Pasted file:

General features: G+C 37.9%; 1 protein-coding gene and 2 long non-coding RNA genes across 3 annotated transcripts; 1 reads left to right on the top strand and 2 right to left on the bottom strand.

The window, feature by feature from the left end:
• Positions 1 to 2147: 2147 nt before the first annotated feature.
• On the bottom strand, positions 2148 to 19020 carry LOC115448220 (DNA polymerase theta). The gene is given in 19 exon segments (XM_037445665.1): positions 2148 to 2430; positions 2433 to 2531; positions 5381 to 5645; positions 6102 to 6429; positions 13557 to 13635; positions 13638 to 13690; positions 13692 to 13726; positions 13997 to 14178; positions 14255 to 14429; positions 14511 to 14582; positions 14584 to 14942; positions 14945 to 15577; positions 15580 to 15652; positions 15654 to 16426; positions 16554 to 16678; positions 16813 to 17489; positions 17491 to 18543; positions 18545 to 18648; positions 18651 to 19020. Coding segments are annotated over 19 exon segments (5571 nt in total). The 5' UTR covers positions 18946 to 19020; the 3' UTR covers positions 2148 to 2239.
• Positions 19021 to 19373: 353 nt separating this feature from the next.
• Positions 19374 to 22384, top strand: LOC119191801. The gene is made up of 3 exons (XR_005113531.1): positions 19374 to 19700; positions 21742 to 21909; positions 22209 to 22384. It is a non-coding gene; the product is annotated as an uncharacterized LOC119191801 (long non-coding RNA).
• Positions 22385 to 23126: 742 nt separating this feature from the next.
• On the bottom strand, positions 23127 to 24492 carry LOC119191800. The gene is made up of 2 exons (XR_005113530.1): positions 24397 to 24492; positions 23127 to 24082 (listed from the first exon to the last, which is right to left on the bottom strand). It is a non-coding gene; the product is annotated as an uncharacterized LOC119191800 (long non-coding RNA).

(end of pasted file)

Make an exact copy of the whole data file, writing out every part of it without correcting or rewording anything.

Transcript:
General features: G+C 37.9%; 1 protein-coding gene and 2 long non-coding RNA genes across 3 annotated transcripts; 1 reads left to right on the top strand and 2 right to left on the bottom strand.

The window, feature by feature from the left end:
• Positions 1 to 2147: 2147 nt before the first annotated feature.
• On the bottom strand, positions 2148 to 19020 carry LOC115448220 (DNA polymerase theta). The gene is given in 19 exon segments (XM_037445665.1): positions 2148 to 2430; positions 2433 to 2531; positions 5381 to 5645; positions 6102 to 6429; positions 13557 to 13635; positions 13638 to 13690; positions 13692 to 13726; positions 13997 to 14178; positions 14255 to 14429; positions 14511 to 14582; positions 14584 to 14942; positions 14945 to 15577; positions 15580 to 15652; positions 15654 to 16426; positions 16554 to 16678; positions 16813 to 17489; positions 17491 to 18543; positions 18545 to 18648; positions 18651 to 19020. Coding segments are annotated over 19 exon segments (5571 nt in total). The 5' UTR covers positions 18946 to 19020; the 3' UTR covers positions 2148 to 2239.
• Positions 19021 to 19373: 353 nt separating this feature from the next.
• Positions 19374 to 22384, top strand: LOC119191801. The gene is made up of 3 exons (XR_005113531.1): positions 19374 to 19700; positions 21742 to 21909; positions 22209 to 22384. It is a non-coding gene; the product is annotated as an uncharacterized LOC119191801 (long non-coding RNA).
• Positions 22385 to 23126: 742 nt separating this feature from the next.
• On the bottom strand, positions 23127 to 24492 carry LOC119191800. The gene is made up of 2 exons (XR_005113530.1): positions 24397 to 24492; positions 23127 to 24082 (listed from the first exon to the last, which is right to left on the bottom strand). It is a non-coding gene; the product is annotated as an uncharacterized LOC119191800 (long non-coding RNA).